With a tall roof and boxy proportions, the Panda has a very light and airy feel inside, with excellent all-round visibility out of the tall windows. This is a great feature for driving in congested towns, making the Panda easy to manoeuvre and park. The whole interior is littered with attractive rounded squares, including the buttons on the dashboard and even the gauges. It’s a pleasant design, but it can’t hide some cheap plastics, particularly lower down and towards the rear of the cabin.
The front seats can accommodate people of most sizes, but the steering wheel adjusts only for reach, not rake. The seat squabs are also quite firm and flat, so while they are fine for shorter trips, the i10 and Citigo offer more comfort for longer trips. Fiat has improved its suspension and the current model is far less bouncy than the old Panda, soaking up lumps and bumps reasonably well for a small car.
Practicality & boot space
Impressive versatility for a city car
It’s possible to alter the Panda’s boot space by sliding the rear bench forwards (to give 260 litres) or backwards, giving rear passengers better legroom and leaving 225 litres of boot space. The Volkswagen up! and Citigo have 251 litres, while the i10 gets 252 litres. It’s also possible to fold down the rear bench, although it doesn’t stow flat into the floor, leaving a lip to push large items over. If you want a 60:40 split and fold rear bench it’s a £50 optional extra.
Four adults can travel in the Panda with the bench slid back, and while headroom is excellent, rear legroom is not quite as great as you’ll find in the up! A total of 14 compartments are dotted around the cabin, from the door pockets to cubbies for loose change. The Panda also comes with a “Smart Fuel” filler nozzle as standard, doing away with a screw cap, so you don’t have to get your hands as dirty at the petrol station.
Reliability & safety
A four-star Euro NCAP score is a worry
Fiat climbed three places to 27th out of 33 manufacturers in the 2014 Driver Power survey, so while it’s improving, Fiat still has lots of work to do to keep owners happy, particularly as the brand received low scores for build quality. But, Fiat finds itself ahead of MINI, in 30th place. The Fiat Panda was ranked 70th out of 150 models, with 87.2 per cent customer satisfaction.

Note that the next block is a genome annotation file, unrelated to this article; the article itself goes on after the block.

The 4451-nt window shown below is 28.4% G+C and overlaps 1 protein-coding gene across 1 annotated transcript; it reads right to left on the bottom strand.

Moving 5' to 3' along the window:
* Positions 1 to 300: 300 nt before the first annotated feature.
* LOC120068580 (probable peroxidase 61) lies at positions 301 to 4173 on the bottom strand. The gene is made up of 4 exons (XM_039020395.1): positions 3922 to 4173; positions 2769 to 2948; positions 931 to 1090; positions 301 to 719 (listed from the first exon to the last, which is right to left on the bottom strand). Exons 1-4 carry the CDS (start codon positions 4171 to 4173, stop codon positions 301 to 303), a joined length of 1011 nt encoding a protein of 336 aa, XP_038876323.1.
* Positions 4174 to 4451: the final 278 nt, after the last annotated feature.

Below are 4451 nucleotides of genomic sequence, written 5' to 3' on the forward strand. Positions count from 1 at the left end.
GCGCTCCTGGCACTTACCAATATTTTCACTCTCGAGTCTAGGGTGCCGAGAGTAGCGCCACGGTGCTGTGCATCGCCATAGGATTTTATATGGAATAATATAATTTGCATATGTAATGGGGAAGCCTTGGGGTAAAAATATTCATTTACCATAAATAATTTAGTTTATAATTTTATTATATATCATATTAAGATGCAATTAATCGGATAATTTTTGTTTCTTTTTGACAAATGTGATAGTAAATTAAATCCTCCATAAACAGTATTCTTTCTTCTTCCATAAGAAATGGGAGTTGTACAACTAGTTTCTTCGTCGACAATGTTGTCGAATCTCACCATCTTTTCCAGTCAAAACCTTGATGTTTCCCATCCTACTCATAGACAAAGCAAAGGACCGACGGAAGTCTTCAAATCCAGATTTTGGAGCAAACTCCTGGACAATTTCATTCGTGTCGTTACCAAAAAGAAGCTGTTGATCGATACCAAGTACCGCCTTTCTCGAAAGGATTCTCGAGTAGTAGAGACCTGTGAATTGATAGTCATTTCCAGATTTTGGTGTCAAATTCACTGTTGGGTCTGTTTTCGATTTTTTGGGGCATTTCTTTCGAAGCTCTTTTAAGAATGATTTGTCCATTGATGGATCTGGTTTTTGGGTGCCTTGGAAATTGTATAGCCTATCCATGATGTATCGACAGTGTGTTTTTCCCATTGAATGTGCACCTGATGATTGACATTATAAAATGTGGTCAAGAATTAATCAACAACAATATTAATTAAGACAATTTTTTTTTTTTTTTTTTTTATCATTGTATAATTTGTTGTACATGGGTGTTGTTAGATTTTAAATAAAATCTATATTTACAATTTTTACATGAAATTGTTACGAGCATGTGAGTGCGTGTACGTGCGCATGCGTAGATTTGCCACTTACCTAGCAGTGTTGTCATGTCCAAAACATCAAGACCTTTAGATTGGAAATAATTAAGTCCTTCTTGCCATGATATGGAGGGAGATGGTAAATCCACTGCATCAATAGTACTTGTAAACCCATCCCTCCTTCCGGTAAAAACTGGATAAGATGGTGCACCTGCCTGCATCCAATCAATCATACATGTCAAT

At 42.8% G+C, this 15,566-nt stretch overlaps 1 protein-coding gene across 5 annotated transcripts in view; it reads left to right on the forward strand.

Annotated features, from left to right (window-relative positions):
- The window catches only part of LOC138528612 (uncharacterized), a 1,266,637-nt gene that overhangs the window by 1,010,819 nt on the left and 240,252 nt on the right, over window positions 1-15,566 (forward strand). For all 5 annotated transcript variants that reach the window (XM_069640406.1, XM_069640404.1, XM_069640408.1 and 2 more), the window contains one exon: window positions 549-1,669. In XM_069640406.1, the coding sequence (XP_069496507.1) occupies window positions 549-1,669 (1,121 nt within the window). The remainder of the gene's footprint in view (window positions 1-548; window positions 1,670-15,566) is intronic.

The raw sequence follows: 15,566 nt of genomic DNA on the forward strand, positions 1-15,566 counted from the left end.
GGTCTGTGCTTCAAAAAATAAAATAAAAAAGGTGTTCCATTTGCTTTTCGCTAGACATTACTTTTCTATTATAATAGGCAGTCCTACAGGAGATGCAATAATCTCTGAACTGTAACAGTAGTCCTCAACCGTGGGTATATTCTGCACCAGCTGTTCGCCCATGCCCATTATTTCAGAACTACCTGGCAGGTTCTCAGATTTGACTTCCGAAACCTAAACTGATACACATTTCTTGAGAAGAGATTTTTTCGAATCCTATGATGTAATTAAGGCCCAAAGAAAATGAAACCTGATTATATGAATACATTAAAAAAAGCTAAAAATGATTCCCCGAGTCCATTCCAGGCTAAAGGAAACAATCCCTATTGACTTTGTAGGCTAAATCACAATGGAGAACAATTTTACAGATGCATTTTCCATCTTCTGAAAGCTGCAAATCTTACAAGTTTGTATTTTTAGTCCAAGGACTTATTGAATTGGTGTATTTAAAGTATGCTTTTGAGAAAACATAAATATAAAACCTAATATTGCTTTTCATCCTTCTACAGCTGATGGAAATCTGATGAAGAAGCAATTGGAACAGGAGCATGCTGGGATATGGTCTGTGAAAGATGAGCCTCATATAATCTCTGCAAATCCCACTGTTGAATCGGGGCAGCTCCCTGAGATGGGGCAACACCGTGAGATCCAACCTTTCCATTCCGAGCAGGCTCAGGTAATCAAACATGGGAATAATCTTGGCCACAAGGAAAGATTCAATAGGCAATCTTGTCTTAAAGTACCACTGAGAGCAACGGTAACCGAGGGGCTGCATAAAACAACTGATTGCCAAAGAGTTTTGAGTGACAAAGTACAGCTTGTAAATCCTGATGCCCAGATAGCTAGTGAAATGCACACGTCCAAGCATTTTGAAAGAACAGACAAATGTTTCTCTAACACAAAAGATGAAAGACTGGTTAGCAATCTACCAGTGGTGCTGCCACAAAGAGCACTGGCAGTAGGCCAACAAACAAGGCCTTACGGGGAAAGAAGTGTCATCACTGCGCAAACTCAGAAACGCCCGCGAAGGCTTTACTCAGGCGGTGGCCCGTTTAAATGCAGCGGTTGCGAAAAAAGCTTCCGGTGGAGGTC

Its four-star crash test score could be a cause for concern, even if anti-skid brakes, front and side airbags are fitted as standard. The Panda was marked down because ESP skid prevention technology is only available as an optional extra, while it also offered only “weak” chest protection in side pole impact tests. The up! and Citigo both received five stars, however the Hyundai i10 only received four because protection in the side pole impact and whiplash tests were described as being “marginal”.
Price, value for money & options
Entry-level versions are very basic
The Panda has a slightly higher starting price than its rivals of £9,095, and the entry-level Pop trim doesn’t come with air-con, remote central locking or alloy wheels, but it’s still a very cheap car and some attractive finance deals are available. The Easy trim sticks with hub caps, but gets air-con and six speakers instead of four, boosting its popularity with customers.
Meanwhile the Lounge grade adds body coloured exterior trim, 15-inch alloy wheels, electric and heated door mirrors and front fog lights. Bluetooth, USB and Aux-in connectivity is a £265 option and includes steering wheel controls, but this seems a bit stingy, as Bluetooth is standard with the i10 Premium and up! High up trim levels, models also including standard split and fold rear seats across both their line-ups.
A Trekking model with a raised ride height, mud and snow tyres and off-road body styling is available as well as the Panda 4x4 with four-wheel drive and impressive go-anywhere abilities.